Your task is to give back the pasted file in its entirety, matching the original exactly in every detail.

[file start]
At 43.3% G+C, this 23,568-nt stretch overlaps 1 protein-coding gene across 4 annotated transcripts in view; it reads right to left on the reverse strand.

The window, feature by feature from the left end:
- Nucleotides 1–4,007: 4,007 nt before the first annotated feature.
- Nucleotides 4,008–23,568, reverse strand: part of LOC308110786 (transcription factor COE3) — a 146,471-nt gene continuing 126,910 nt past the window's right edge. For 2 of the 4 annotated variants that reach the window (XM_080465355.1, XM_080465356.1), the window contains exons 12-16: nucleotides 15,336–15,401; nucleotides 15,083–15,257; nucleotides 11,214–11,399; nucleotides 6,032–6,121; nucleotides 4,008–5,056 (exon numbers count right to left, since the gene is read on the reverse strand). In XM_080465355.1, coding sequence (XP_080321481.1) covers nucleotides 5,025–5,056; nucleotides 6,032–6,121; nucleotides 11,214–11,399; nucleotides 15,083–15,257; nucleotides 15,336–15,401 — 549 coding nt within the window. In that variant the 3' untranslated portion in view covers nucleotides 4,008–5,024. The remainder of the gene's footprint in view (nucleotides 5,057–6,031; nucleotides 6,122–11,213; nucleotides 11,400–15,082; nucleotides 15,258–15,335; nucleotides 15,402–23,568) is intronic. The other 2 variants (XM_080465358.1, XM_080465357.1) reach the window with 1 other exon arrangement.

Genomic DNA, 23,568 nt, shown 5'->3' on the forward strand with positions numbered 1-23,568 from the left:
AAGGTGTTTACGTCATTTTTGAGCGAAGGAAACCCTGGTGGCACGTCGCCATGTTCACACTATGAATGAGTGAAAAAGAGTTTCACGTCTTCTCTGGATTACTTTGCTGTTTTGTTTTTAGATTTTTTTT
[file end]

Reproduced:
At 43.3% G+C, this 23,568-nt stretch overlaps 1 protein-coding gene across 4 annotated transcripts in view; it reads right to left on the reverse strand.

The window, feature by feature from the left end:
- Nucleotides 1–4,007: 4,007 nt before the first annotated feature.
- Nucleotides 4,008–23,568, reverse strand: part of LOC308110786 (transcription factor COE3) — a 146,471-nt gene continuing 126,910 nt past the window's right edge. For 2 of the 4 annotated variants that reach the window (XM_080465355.1, XM_080465356.1), the window contains exons 12-16: nucleotides 15,336–15,401; nucleotides 15,083–15,257; nucleotides 11,214–11,399; nucleotides 6,032–6,121; nucleotides 4,008–5,056 (exon numbers count right to left, since the gene is read on the reverse strand). In XM_080465355.1, coding sequence (XP_080321481.1) covers nucleotides 5,025–5,056; nucleotides 6,032–6,121; nucleotides 11,214–11,399; nucleotides 15,083–15,257; nucleotides 15,336–15,401 — 549 coding nt within the window. In that variant the 3' untranslated portion in view covers nucleotides 4,008–5,024. The remainder of the gene's footprint in view (nucleotides 5,057–6,031; nucleotides 6,122–11,213; nucleotides 11,400–15,082; nucleotides 15,258–15,335; nucleotides 15,402–23,568) is intronic. The other 2 variants (XM_080465358.1, XM_080465357.1) reach the window with 1 other exon arrangement.

Genomic DNA, 23,568 nt, shown 5'->3' on the forward strand with positions numbered 1-23,568 from the left:
AAGGTGTTTACGTCATTTTTGAGCGAAGGAAACCCTGGTGGCACGTCGCCATGTTCACACTATGAATGAGTGAAAAAGAGTTTCACGTCTTCTCTGGATTACTTTGCTGTTTTGTTTTTAGATTTTTTTT